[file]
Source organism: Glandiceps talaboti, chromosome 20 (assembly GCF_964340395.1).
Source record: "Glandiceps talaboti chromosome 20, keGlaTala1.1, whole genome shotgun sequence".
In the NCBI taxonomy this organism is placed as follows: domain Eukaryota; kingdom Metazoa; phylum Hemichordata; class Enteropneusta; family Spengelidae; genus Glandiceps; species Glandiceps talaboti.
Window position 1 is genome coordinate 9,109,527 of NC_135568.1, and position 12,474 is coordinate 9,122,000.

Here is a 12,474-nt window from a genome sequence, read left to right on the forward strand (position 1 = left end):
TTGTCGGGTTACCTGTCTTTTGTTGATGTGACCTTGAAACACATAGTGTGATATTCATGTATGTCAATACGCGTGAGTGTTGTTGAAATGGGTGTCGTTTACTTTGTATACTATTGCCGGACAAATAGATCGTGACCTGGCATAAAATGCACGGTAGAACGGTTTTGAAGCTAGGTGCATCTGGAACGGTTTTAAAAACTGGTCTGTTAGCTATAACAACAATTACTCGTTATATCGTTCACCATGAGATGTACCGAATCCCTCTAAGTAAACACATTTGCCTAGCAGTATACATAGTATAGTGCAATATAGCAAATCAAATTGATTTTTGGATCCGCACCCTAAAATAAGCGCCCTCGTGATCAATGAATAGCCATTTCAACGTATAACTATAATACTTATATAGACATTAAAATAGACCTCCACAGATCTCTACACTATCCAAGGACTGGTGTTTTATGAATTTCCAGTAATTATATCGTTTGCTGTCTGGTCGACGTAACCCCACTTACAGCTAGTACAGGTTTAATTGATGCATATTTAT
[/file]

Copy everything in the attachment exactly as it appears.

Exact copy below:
Source organism: Glandiceps talaboti, chromosome 20 (assembly GCF_964340395.1).
Source record: "Glandiceps talaboti chromosome 20, keGlaTala1.1, whole genome shotgun sequence".
In the NCBI taxonomy this organism is placed as follows: domain Eukaryota; kingdom Metazoa; phylum Hemichordata; class Enteropneusta; family Spengelidae; genus Glandiceps; species Glandiceps talaboti.
Window position 1 is genome coordinate 9,109,527 of NC_135568.1, and position 12,474 is coordinate 9,122,000.

Here is a 12,474-nt window from a genome sequence, read left to right on the forward strand (position 1 = left end):
TTGTCGGGTTACCTGTCTTTTGTTGATGTGACCTTGAAACACATAGTGTGATATTCATGTATGTCAATACGCGTGAGTGTTGTTGAAATGGGTGTCGTTTACTTTGTATACTATTGCCGGACAAATAGATCGTGACCTGGCATAAAATGCACGGTAGAACGGTTTTGAAGCTAGGTGCATCTGGAACGGTTTTAAAAACTGGTCTGTTAGCTATAACAACAATTACTCGTTATATCGTTCACCATGAGATGTACCGAATCCCTCTAAGTAAACACATTTGCCTAGCAGTATACATAGTATAGTGCAATATAGCAAATCAAATTGATTTTTGGATCCGCACCCTAAAATAAGCGCCCTCGTGATCAATGAATAGCCATTTCAACGTATAACTATAATACTTATATAGACATTAAAATAGACCTCCACAGATCTCTACACTATCCAAGGACTGGTGTTTTATGAATTTCCAGTAATTATATCGTTTGCTGTCTGGTCGACGTAACCCCACTTACAGCTAGTACAGGTTTAATTGATGCATATTTAT